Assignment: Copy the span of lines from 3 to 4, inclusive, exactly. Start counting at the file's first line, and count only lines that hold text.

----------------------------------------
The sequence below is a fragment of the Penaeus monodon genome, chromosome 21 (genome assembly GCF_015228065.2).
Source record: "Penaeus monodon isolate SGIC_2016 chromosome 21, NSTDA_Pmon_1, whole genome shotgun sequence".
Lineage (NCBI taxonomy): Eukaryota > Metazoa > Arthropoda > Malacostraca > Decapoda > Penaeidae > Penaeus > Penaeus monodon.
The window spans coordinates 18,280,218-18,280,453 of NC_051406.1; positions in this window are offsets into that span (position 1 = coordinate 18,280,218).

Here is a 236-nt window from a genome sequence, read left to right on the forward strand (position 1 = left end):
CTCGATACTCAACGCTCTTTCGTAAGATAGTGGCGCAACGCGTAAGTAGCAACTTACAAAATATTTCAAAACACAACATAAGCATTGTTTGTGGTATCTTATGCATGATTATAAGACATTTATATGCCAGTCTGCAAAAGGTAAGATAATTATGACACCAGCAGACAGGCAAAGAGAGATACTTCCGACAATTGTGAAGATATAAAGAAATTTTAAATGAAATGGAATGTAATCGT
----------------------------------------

Lineage (NCBI taxonomy): Eukaryota > Metazoa > Arthropoda > Malacostraca > Decapoda > Penaeidae > Penaeus > Penaeus monodon.
The window spans coordinates 18,280,218-18,280,453 of NC_051406.1; positions in this window are offsets into that span (position 1 = coordinate 18,280,218).